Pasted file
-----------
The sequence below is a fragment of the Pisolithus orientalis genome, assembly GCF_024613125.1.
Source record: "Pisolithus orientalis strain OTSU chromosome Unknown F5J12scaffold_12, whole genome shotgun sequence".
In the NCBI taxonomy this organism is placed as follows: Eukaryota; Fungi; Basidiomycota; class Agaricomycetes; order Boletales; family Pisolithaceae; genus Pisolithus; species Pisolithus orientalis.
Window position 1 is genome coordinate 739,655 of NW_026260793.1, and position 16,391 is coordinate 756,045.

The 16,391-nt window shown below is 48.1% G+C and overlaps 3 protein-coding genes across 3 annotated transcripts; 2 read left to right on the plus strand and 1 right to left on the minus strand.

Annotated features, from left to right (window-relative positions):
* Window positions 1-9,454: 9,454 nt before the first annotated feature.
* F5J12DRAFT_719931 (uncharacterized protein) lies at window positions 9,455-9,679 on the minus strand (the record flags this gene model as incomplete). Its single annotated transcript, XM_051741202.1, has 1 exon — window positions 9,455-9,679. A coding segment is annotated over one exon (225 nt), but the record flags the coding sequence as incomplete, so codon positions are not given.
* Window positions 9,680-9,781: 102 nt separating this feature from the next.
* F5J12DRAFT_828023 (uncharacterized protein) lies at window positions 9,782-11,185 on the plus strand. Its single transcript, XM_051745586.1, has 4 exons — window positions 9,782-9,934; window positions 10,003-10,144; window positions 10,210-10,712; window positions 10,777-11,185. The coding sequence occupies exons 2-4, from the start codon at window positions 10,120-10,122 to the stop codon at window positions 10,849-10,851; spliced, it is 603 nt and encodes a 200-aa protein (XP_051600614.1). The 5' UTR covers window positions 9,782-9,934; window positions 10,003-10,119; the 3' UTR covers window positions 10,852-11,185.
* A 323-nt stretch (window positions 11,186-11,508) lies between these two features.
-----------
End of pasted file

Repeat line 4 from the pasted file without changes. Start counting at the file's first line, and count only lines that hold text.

Window position 1 is genome coordinate 739,655 of NW_026260793.1, and position 16,391 is coordinate 756,045.